You can restrict access to a Web directory to a specific list of users. Users will be required to log in when attempting to access documents you place in this directory. If all of the users that need access to your documents are affiliated with Columbia, you can make use of their regular I.D.s and passwords that they are accustomed to entering (University Networked I.D.s or UNI's). For users not affiliated with columbia, you must maintain a list of user names and passwords. If you are going to maintain this list and place your files on the regular server, you should follow the instructions for using the regular server. However, placing your files on the secure server will add an extra measure of security. If your users include both columbia and non-columbia users, you may have those with UNI's use that ID system, and for the others, you may maintain your own username and password list. You are required to use the secure server if your users will be using their UNI's.
Where to Put Your Documents on the Secure Server
If you are creating these documents for an official site (not in your personal account web space), then your documents should reside on the Columbia's secure Web server somewhere underneath /wwws/data; For example, if your documents reside on the regular server in /www/data/cu/arthistory then your documents on the secure server should reside in /wwws/data/cu/arthistory. The URL is then https://www1.columbia.edu/sec/cu/arthistory/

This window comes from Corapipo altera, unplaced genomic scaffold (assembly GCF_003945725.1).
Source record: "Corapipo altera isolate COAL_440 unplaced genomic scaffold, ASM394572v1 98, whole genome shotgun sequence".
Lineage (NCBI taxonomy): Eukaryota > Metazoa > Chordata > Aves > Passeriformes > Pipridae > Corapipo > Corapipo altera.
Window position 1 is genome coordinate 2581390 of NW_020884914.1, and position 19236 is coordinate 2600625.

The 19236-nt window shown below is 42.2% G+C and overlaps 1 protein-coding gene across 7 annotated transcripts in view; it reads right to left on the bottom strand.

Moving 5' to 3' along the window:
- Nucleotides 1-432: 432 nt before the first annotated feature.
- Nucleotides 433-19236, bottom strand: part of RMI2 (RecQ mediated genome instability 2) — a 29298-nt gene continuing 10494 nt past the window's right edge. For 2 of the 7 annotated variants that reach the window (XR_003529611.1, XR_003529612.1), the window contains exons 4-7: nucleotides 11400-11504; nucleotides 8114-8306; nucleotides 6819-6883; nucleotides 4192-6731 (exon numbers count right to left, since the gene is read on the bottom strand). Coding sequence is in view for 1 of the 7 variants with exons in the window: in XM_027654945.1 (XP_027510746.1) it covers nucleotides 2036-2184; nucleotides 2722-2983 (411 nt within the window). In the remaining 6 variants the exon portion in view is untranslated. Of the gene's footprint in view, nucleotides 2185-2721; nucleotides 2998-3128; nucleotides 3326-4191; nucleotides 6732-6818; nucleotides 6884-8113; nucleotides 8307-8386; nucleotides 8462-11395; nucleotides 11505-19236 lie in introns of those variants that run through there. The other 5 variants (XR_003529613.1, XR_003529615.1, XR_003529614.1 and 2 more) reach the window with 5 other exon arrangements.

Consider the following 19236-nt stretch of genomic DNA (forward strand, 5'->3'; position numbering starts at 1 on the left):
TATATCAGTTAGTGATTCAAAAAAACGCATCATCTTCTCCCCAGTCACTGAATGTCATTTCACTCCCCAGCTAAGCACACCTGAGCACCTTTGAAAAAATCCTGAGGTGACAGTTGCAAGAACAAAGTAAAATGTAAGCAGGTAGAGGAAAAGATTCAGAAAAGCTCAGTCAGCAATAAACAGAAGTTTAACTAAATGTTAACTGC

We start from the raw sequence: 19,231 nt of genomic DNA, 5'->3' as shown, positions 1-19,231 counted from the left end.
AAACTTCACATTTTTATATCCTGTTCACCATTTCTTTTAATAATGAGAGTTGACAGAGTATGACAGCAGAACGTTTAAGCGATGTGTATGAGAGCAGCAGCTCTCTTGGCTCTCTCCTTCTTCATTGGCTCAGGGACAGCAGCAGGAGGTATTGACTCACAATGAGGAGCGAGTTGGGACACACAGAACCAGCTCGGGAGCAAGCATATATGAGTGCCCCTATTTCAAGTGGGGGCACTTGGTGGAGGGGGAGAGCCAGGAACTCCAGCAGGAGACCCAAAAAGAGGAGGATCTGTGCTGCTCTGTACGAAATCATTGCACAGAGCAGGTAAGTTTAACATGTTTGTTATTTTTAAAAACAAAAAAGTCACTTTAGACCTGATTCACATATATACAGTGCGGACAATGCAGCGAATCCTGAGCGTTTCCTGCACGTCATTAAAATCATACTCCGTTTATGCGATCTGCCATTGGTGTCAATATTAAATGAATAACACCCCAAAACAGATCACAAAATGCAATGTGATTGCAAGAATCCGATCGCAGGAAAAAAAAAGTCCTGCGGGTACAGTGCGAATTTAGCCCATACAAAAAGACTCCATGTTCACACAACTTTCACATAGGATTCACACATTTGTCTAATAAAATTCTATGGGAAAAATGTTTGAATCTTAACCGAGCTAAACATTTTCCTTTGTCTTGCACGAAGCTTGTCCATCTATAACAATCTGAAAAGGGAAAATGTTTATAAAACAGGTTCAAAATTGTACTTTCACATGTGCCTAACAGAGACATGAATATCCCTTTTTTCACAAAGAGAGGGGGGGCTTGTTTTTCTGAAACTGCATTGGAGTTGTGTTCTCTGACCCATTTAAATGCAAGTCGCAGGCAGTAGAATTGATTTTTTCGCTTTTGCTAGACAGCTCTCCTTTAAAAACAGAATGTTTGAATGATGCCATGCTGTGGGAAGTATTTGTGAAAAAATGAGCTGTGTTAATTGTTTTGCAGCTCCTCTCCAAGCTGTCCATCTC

If you are creating these documents for your personal account web space (~username), you need to make a directory called secure_html in your home directory (not in your public_html directory), to hold your files. The URL is then https://www1.columbia.edu/~username/
The group associated with the directory where you will put your files should be www and the permissions set so that only the owner and group may read. To change the group and set the permissions for your directory you must use the setweb command. This command must be used after you create the directory, and before you put any files in it. So, at the prompt you would type setweb directory-name. Here is an example:
$ ls -ldg stuff
drwxr-x--- 2 ariel staff 512 Jul 28 15:34 stuff
$ setweb stuff
$ ls -ldg stuff
drwxr-s--- 2 ariel www 512 Jul 28 15:34 stuff
Now Ariel can move files into her directory or create new files to save in that directory. They will all have the correct group associated with them. For all of these files, she should set the permissions so that the owner and group have read permission, but not others.
Controlling Access to Your Documents on the Secure Server
Next, to restrict access to your documents, you need to create a file with the name .htaccess in the top-level directory of the documents which you wish to protect. In the .htaccess file, you must begin with the following lines:
where "test" is whatever you would like to name your project (in double quotes) and type-of-lookup is either krb, udb, or both, depending on how you want the user id to be checked. To continue your .htaccess file chose your method of access: